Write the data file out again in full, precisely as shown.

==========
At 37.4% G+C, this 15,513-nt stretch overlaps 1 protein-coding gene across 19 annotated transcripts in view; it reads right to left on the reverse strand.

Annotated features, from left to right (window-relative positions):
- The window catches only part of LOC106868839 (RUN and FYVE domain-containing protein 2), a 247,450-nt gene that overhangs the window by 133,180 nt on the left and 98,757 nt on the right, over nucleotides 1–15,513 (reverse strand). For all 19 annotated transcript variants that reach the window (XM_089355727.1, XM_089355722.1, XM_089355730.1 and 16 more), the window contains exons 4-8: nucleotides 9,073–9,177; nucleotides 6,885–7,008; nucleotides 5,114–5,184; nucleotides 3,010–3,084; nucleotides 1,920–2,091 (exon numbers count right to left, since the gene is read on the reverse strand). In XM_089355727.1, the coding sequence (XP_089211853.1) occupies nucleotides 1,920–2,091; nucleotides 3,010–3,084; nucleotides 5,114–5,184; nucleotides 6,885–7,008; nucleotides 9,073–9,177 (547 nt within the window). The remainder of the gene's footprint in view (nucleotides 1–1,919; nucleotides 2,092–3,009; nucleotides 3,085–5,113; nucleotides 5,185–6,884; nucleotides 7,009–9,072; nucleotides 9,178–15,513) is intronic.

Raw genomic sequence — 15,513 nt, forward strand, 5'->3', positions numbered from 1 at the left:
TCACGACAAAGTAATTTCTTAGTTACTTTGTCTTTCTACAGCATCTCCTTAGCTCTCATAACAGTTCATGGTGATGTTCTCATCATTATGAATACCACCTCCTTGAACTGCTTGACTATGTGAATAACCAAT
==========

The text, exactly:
At 37.4% G+C, this 15,513-nt stretch overlaps 1 protein-coding gene across 19 annotated transcripts in view; it reads right to left on the reverse strand.

Annotated features, from left to right (window-relative positions):
- The window catches only part of LOC106868839 (RUN and FYVE domain-containing protein 2), a 247,450-nt gene that overhangs the window by 133,180 nt on the left and 98,757 nt on the right, over nucleotides 1–15,513 (reverse strand). For all 19 annotated transcript variants that reach the window (XM_089355727.1, XM_089355722.1, XM_089355730.1 and 16 more), the window contains exons 4-8: nucleotides 9,073–9,177; nucleotides 6,885–7,008; nucleotides 5,114–5,184; nucleotides 3,010–3,084; nucleotides 1,920–2,091 (exon numbers count right to left, since the gene is read on the reverse strand). In XM_089355727.1, the coding sequence (XP_089211853.1) occupies nucleotides 1,920–2,091; nucleotides 3,010–3,084; nucleotides 5,114–5,184; nucleotides 6,885–7,008; nucleotides 9,073–9,177 (547 nt within the window). The remainder of the gene's footprint in view (nucleotides 1–1,919; nucleotides 2,092–3,009; nucleotides 3,085–5,113; nucleotides 5,185–6,884; nucleotides 7,009–9,072; nucleotides 9,178–15,513) is intronic.

Raw genomic sequence — 15,513 nt, forward strand, 5'->3', positions numbered from 1 at the left:
TCACGACAAAGTAATTTCTTAGTTACTTTGTCTTTCTACAGCATCTCCTTAGCTCTCATAACAGTTCATGGTGATGTTCTCATCATTATGAATACCACCTCCTTGAACTGCTTGACTATGTGAATAACCAAT